Drizzle sprinkled the windshield as we drove down some new-to-us roads in our new town. Farms and fields were left and right peppered with Carolina pines and the occasional remnants of old, persistent barns. Small mobile homes and large brick houses, all with well-manicured lawns and straight mailboxes appeared once in a while, and churches stood short and tall while they welcomed and invited.
Fog was lingering all around us as we drove on the flat, smooth roads. Speed limit 55. “This looks like a zombie movie,” Baylee said.
I laughed and agreed. It was beautiful though.
We were on our way to a place called Penderosa Rescue & Sanctuary. It’s a rescue that helps animals, mostly horses. I wanted to meet the owner and see if there were volunteer openings. I also wanted to ask her if I could write her story. Today they had a fall festival with pumpkin carving with goats, and they also had vendors.
I love any event with local vendors where their hard work is displayed proudly for all to see, and where you can buy true handmade items. We parked in the grass then walked into the barn. We could smell the spicy chili cooking and hear the friendly chatter as people strolled though from booth to booth. There were more vendors outside the barn, so we walked in the drizzle and shopped for homemade items such as bowl cozies for the microwave, totes made from plastic, yellow Dollar General bags, crocheted plump bumble bees, and handmade baskets. We did some Christmas shopping while there and met some new people including the owner of the sanctuary and some very friendly vendors.
“You should come to our church,” a nice woman said to us. She was selling her homemade BBQ sauce and jalapeno jelly. She said it tastes good poured over a block of cream cheese and scooped up with crackers. I bought both. We like to mix BBQ sauce with mayo and dip fries in it.
We stayed for a bit, talked with local people, then met a light-colored, or fawn, mini mule mare. Her name is Molly, and she is a new member of the sanctuary. She’s had her vet visit now, and is becoming more comfortable with people, which was evident in how fast she came to greet us on our way out, grabbing large mouthfuls of long grass on her way, forcing her large head side-to-side pulling up the roots, too.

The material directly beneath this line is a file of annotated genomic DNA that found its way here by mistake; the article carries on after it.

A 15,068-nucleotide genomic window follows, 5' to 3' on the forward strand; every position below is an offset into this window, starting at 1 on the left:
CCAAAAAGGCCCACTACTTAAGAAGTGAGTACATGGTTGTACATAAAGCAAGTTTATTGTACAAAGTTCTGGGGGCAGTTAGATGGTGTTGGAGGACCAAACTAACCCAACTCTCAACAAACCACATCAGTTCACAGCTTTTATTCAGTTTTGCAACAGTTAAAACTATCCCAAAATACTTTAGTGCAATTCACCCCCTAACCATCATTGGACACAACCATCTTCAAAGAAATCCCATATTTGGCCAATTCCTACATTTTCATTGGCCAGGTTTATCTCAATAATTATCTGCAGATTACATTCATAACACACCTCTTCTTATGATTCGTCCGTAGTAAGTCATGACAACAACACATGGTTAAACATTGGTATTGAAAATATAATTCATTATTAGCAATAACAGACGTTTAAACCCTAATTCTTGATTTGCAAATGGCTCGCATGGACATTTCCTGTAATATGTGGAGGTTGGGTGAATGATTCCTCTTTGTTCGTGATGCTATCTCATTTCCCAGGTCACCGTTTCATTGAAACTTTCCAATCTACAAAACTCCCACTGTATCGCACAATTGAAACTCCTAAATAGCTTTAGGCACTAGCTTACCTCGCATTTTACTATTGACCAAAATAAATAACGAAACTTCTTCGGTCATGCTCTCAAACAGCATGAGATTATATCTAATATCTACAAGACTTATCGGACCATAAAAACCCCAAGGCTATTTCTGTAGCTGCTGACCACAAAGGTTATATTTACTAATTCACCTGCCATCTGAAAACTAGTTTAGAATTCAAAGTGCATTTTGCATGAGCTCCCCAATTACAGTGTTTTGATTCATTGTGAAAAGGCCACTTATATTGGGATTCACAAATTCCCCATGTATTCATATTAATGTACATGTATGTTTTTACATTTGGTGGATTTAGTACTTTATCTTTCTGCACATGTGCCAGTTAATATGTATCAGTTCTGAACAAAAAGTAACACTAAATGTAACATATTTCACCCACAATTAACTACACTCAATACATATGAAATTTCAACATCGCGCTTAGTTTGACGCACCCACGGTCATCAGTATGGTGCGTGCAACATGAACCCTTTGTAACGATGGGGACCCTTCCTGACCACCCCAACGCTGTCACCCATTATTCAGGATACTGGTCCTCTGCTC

We waved bye to the Miss Molly, drove along more country roads and took more photos. We saw half-trees that weren’t done standing, more churches, a school, and then we found a coffee shop in downtown Wallace called Mo Joe’s Coffee and Cupcakes. We parked on the side of Main Street, admired the old brick architecture of the buildings, and went in.
The rich coffee scent tiptoed to our noses, and the towering chalkboard menu filled with every type of coffee or fancy drink you can imagine stared us down. They used all the chalk colors to decorate and inform. My intention was to check the place out and get Doo a hot chocolate until I saw salted caramel coffee. I’m not a big flavored coffee type of gal, but my gosh it was delicious.
After that, we went to the local Piggly Wiggly. Most people have heard of the grocery store that was founded in 1916 because of living in the South, from movies like Steel Magnolias, and it was even mentioned in That 70’s Show. We went in and got some heavy cream to make caramel for our honeycrisp apples, and Baylee grabbed a Pixie Stick from the candy bin. $5.99 a pound. They also had Mary Janes, Chick-O-Sticks, Sugar Daddies, and jelly nougats. The cashier kidded with us, and we laughed because Baylee’s one Pixie Stick didn’t register on the scale.
“Go get a few more,” I said to him. “Hurry.”
We left the store and made our way home while we quietly sipped on our whipped cream-topped drinks.
“I like it here,” Baylee said.
“Me, too. I really do.”